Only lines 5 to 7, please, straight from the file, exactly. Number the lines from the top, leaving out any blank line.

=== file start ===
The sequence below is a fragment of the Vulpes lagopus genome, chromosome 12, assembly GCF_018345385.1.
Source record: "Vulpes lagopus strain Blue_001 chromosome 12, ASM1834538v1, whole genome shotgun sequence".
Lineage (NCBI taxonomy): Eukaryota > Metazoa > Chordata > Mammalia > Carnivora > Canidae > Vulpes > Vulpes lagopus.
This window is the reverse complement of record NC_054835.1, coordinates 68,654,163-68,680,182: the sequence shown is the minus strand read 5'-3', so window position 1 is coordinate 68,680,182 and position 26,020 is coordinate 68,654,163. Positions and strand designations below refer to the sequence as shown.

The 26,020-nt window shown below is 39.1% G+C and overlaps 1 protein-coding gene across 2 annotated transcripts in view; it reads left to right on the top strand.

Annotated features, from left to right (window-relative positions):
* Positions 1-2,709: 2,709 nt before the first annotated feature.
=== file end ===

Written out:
The 26,020-nt window shown below is 39.1% G+C and overlaps 1 protein-coding gene across 2 annotated transcripts in view; it reads left to right on the top strand.

Annotated features, from left to right (window-relative positions):
* Positions 1-2,709: 2,709 nt before the first annotated feature.